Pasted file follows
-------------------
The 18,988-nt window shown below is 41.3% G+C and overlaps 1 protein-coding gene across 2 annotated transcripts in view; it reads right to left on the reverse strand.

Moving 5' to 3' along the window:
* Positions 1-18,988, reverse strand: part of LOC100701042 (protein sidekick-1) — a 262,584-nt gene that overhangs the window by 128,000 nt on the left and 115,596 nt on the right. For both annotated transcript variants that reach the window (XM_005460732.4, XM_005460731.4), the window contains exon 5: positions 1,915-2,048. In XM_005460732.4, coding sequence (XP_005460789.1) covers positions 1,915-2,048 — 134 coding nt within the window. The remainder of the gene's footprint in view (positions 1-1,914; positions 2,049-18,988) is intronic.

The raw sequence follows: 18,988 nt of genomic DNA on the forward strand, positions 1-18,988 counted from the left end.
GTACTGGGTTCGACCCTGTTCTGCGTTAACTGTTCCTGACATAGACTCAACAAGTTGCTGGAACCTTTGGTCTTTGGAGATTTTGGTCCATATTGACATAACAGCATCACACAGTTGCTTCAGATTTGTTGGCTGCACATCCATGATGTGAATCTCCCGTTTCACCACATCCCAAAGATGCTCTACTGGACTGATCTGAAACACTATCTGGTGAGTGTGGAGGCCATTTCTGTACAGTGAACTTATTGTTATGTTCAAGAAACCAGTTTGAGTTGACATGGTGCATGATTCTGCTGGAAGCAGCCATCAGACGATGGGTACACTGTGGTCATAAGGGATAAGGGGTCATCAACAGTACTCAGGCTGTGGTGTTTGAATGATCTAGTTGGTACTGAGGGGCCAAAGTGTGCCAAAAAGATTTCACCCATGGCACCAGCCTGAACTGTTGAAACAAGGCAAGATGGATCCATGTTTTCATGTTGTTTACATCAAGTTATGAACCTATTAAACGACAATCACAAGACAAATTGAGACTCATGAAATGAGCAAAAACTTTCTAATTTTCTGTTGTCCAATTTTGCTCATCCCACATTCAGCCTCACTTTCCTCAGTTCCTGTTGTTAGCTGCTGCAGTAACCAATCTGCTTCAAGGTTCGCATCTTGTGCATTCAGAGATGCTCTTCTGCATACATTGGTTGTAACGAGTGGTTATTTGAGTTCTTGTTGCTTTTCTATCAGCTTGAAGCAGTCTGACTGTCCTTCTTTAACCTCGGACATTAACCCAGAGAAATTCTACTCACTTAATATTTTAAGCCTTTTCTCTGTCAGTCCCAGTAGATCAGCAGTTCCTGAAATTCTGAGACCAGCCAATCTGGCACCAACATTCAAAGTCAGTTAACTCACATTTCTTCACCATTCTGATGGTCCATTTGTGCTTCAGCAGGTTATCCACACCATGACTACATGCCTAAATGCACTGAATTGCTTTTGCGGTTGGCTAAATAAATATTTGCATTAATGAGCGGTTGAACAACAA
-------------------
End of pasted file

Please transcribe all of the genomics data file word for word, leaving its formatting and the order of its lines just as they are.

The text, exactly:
The 18,988-nt window shown below is 41.3% G+C and overlaps 1 protein-coding gene across 2 annotated transcripts in view; it reads right to left on the reverse strand.

Moving 5' to 3' along the window:
* Positions 1-18,988, reverse strand: part of LOC100701042 (protein sidekick-1) — a 262,584-nt gene that overhangs the window by 128,000 nt on the left and 115,596 nt on the right. For both annotated transcript variants that reach the window (XM_005460732.4, XM_005460731.4), the window contains exon 5: positions 1,915-2,048. In XM_005460732.4, coding sequence (XP_005460789.1) covers positions 1,915-2,048 — 134 coding nt within the window. The remainder of the gene's footprint in view (positions 1-1,914; positions 2,049-18,988) is intronic.

The raw sequence follows: 18,988 nt of genomic DNA on the forward strand, positions 1-18,988 counted from the left end.
GTACTGGGTTCGACCCTGTTCTGCGTTAACTGTTCCTGACATAGACTCAACAAGTTGCTGGAACCTTTGGTCTTTGGAGATTTTGGTCCATATTGACATAACAGCATCACACAGTTGCTTCAGATTTGTTGGCTGCACATCCATGATGTGAATCTCCCGTTTCACCACATCCCAAAGATGCTCTACTGGACTGATCTGAAACACTATCTGGTGAGTGTGGAGGCCATTTCTGTACAGTGAACTTATTGTTATGTTCAAGAAACCAGTTTGAGTTGACATGGTGCATGATTCTGCTGGAAGCAGCCATCAGACGATGGGTACACTGTGGTCATAAGGGATAAGGGGTCATCAACAGTACTCAGGCTGTGGTGTTTGAATGATCTAGTTGGTACTGAGGGGCCAAAGTGTGCCAAAAAGATTTCACCCATGGCACCAGCCTGAACTGTTGAAACAAGGCAAGATGGATCCATGTTTTCATGTTGTTTACATCAAGTTATGAACCTATTAAACGACAATCACAAGACAAATTGAGACTCATGAAATGAGCAAAAACTTTCTAATTTTCTGTTGTCCAATTTTGCTCATCCCACATTCAGCCTCACTTTCCTCAGTTCCTGTTGTTAGCTGCTGCAGTAACCAATCTGCTTCAAGGTTCGCATCTTGTGCATTCAGAGATGCTCTTCTGCATACATTGGTTGTAACGAGTGGTTATTTGAGTTCTTGTTGCTTTTCTATCAGCTTGAAGCAGTCTGACTGTCCTTCTTTAACCTCGGACATTAACCCAGAGAAATTCTACTCACTTAATATTTTAAGCCTTTTCTCTGTCAGTCCCAGTAGATCAGCAGTTCCTGAAATTCTGAGACCAGCCAATCTGGCACCAACATTCAAAGTCAGTTAACTCACATTTCTTCACCATTCTGATGGTCCATTTGTGCTTCAGCAGGTTATCCACACCATGACTACATGCCTAAATGCACTGAATTGCTTTTGCGGTTGGCTAAATAAATATTTGCATTAATGAGCGGTTGAACAACAA